A Ronald Reagan Presidential dollar coin and Nancy Reagan First Spouse gold $10 coin will be
struck and issued by the U.S. Mint for 2016.
This outcome supersedes the less than popular previous Mint
statements that the programs would end in 2016 with the production of
the Gerald Ford Presidential dollar and Elizabeth "Betty"
Ford First Spouse gold coin.
Presidential dollars and First Spouse half-ounce .9999 fine gold
coins are authorized under provisions of the Presidential $1 Coin Act
of 2005, Public Law 109-145.
RELATED: Nancy Reagan would be the first living person on a
U.S. coin since 1995
Rep. William P. Huizenga,
R-Mich., chairman of the House
Financial Services Subcommittee
on Monetary Policy and Trade, sent a letter Feb. 11 to Richard
A. Peterson, deputy director of the U.S. Mint for Manufacturing and
Quality, arguing that the statute does provide for the issuance of the
Ronald Reagan dollar and Nancy Reagan First Spouse gold coin.
In his Feb. 12 written response to Huizenga, Peterson states the
U.S. Mint's interpretation of the statute agrees with that of
Huizenga. Peterson writes that the U.S. Mint has already begun
preliminary design work on the two Reagan coins.
Coin World was able to obtain copies of Huizenga's letter to
Peterson and Peterson's subsequent response.
The text of Huizenga's letter to Peterson reads:
"I am writing in reference to some confusion that has developed
regarding the Presidential One Dollar Coin Act of 2005, PL 109-145.
While the Mint no longer is producing large amounts of the coins for
circulating purposes, it continues to mint and issue to collectors
both the coins themselves and the gold 'First Spouse' coins.
"As you are aware, some have raised the concern that the
program's termination clause would prohibit the issue of a coin
bearing the image of President Ronald Reagan. My clear reading of the
statute, and I am certain you will agree, indicates that a Reagan coin
and an accompanying Nancy Reagan 'First Spouse' coin would indeed be
issued at the appropriate point in the schedule. Please contact me at
your earliest convenience to confirm this view."
Peterson responded Feb. 12 with the following:
"Thank you for your letter regarding the Presidential $1 Coin
Act of 2005. I appreciate your interest in the Presidential $1 Coin Program.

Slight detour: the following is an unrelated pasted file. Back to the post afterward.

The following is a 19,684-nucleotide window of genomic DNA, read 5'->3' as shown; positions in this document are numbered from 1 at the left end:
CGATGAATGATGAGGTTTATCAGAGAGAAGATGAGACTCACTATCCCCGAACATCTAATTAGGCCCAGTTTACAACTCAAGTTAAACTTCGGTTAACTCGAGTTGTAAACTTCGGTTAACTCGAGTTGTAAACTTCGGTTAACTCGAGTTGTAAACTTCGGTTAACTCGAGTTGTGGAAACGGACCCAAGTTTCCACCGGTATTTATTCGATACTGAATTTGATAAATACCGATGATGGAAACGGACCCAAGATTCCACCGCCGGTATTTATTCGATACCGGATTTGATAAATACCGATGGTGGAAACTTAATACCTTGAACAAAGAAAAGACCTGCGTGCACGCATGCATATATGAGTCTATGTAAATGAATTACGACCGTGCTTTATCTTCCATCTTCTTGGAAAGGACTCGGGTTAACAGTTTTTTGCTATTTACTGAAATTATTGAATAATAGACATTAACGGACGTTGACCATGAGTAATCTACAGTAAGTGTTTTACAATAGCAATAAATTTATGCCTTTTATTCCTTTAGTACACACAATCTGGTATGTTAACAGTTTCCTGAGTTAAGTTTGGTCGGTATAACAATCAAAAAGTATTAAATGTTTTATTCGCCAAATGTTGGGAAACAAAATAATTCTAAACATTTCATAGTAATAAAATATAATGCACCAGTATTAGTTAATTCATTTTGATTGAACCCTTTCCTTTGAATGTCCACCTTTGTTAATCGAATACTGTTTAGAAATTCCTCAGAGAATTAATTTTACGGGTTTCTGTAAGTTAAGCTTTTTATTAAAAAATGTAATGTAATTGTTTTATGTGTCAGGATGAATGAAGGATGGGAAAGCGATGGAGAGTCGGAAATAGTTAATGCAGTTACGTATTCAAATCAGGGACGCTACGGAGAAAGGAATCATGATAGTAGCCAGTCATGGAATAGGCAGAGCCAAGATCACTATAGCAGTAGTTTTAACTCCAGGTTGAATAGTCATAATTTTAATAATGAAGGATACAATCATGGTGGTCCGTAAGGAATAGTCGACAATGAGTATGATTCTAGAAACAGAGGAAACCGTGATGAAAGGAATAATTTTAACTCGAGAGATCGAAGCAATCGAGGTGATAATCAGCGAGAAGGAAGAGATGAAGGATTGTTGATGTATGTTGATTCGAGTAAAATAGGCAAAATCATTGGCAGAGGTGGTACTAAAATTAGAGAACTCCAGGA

"Your reading of the statute, Public Law 109-145, comports with
the United States Mint's interpretation, and we have begun preliminary
design work for both the Ronald Reagan Presidential $1 Coin and for
the First Spouse Gold Coin honoring Nancy Reagan. Both are expected to
be issued in 2016.
"I hope this response is helpful."
SOCIAL: Tell us what you think about the decision to
release a Reagan Presidential dollar coin
A longstanding debate within political circles and the numismatic
community questioned whether Ronald Reagan would qualify under the
act's provisions to have his portrait appear on a manganese-brass clad
dollar coin and whether Mrs. Reagan's visage and achievements could be
recognized in a First Spouse gold $10 coin design and companion brass medal.
Over the past year,
World has queried the U.S. Mint for a legal interpretation of
the act no fewer than four times, but never received a detailed
explanation that suited interested collectors. The resultant Mint
responses previously have simply been that the Presidential $1 Coin
Program and First Spouse gold coin program would end in 2016 with the
production of the Gerald Ford Presidential dollar and Elizabeth Ford
First Spouse gold coin.
A groundswell of public sentiment arose, pushing for a Reagan
dollar. Coin World has received an increasing number of phone
calls and emails over the past several months from collectors
passionate about seeing a Presidential dollar issued for Ronald Reagan.
Argument on both sides of the issue centered on the provision in the
enabling act, Sec. 102, 2(E): " LIMITATION IN SERIES TO DECEASED
PRESIDENTS.— No coin issued under this subsection may bear the image
of a living former or current President, or of any deceased former
President during the 2-year period following the date of the death of
Since President Jimmy Carter is still living, many believed as of
December 2014 that the program would end with the Ford dollar and not
skip over Carter to honor Reagan.
Subsections 8 and 9 of the act provide the following: "(8)
TERMINATION OF PROGRAM.—The issuance of coins under this subsection
shall terminate when each President has been so honored, subject to
paragraph (2)(E), and may not be resumed except by an Act of Congress.
(9) REVERSION TO PRECEDING DESIGN.—Upon the termination of the
issuance of coins under this subsection, the design of all $1 coins
shall revert to the so-called ‘Sacagawea-design’ $1 coins."
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